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AnyTux step by step: Linux on a SEGA Dreamcast

Stefan Lang, contributions by Maik Henker

While searching the web for information to put on I found Dreamcast Linux, a Debian based distribution created especially for SEGA's game console. This was quite fascinating, so I got myself a Dreamcast along with keyboard and mouse on eBay and tried it out.

Dreamcast Linux is a "Live" CD like the famous Knoppix distribution for x86 systems. It makes full use of the available Dreamcast peripherals.

For whatever reason, the authors of Dreamcast Linux did not put full information about creating a bootable Dreamcast Linux CD on their site, so here is how it goes (it's really simple in fact).


You need the following to bring Tux to your Dreamcast:

  • Dreamcast game console (obviously)
  • Dreamcast keyboard (or PC keyboard with adapter)
  • Dreamcast mouse (optional, to use the GUI)
  • Linux PC with CD writer and Internet access


You will need about 350 MB of free space on your PC's harddisk to complete the preparation of the bootable CD. Most work will be done on the console.

  • Create a work directory, e.g. in your home directory:

    mkdir dreamcast_work
    cd dreamcast_work

  • Download the Dreamcast Linux distribution to that directory (Note: as the original FTP site is gone,.you may download the tarball directly from
    Unpack the tarball:

    tar xjfv dreamcast-linux-[version].tar.bz2

  • Download the bootstrap creation tool makeip to that directory.
    Unpack the tarball and compile the source:

    tar xzfv makeip.tar.gz
    gcc -o makeip makeip.c

Generating the Bootstrap

To make the CD boot, it must have bootable code (the bootstrap) within the first 16 sectors. This is created as a file called IP.BIN prior to creating the CD.
You might want to edit the file ip.txt and put your own "SW Maker Name" and "Game Title" there, but this is not required. After that, create IP.BIN with

./makeip ip.txt IP.BIN

Creating the CD

  • Find out the SCSI ID for your CD writer:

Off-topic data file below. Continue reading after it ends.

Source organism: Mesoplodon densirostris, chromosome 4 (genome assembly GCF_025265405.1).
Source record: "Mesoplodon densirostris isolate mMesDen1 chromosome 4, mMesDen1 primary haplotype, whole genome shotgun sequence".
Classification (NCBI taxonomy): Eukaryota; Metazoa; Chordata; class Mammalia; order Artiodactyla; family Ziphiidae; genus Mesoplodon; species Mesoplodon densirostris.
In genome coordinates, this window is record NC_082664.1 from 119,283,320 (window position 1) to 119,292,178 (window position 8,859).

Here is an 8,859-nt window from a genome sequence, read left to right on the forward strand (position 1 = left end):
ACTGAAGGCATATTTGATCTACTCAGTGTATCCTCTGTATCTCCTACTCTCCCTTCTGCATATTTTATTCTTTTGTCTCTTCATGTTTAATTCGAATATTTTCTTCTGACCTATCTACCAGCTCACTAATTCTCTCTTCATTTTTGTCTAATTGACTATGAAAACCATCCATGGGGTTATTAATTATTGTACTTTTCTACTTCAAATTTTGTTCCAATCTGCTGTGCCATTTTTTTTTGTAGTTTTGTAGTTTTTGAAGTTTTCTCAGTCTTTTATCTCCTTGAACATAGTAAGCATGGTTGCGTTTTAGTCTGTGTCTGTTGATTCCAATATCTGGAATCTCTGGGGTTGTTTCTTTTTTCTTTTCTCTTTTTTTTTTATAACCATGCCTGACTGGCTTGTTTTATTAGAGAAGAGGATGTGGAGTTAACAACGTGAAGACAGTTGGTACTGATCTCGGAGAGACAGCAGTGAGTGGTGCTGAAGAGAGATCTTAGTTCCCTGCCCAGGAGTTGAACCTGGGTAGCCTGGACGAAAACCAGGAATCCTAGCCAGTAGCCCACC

cdrecord -scanbus

    If you have an IDE CD writer, you will probably get something like 0,0,0 or 0,1,0

  • This value must be put into the CD mastering script in the distributions root directory:

    cd dreamcast-linux-[version]
    vi (or use any editor of your liking)

    Put the numbers you found above into the line beginning with "CDRECORD=", e.g.

    CDRECORD="cdrecord dev=0,1,0"

    Save the modified script.

  • Insert an empty CD-R into your CD writer (CD-RW media will not work).
  • Start writing the CD-R:

    ./ ../IP.BIN

  • After your CD is written you can put it into your Dreamcast and boot Linux. You can login as root with no password.

If you experience any problems booting into Linux, try Maik Henker's hints:

  • The cdrecord line in uses the parameter "-xa1". This parameter has a different meaning in some versions of cdrecord, resulting in the Dreamcast not booting but trying to play the audio track. This problem can be avoided by changing the parameter "-xa1". to "-xa".
  • If the Dreamcast starts booting but hangs during initialization of the initrd, try adding the parameter "-l" to the mkisofs line in This will allow 31 character long file names in the ISO file system.


This document is based on information from the following pages:

See also Marcus Comstedt's Dreamcast Programming site for more information about Dreamcast hardware and programming.


There are several things that remain to do for an improved version of Dreamcast Linux

  • Create a German localized version (I'm German, remember?)
  • Support for the built-in hardware clock is missing
  • Update kernel and applications to more recent versions - Dreamcast Linux is based on Debian unstable with kernel 2.4.5, release date is mid of June 2001.
  • Put more software on the CD
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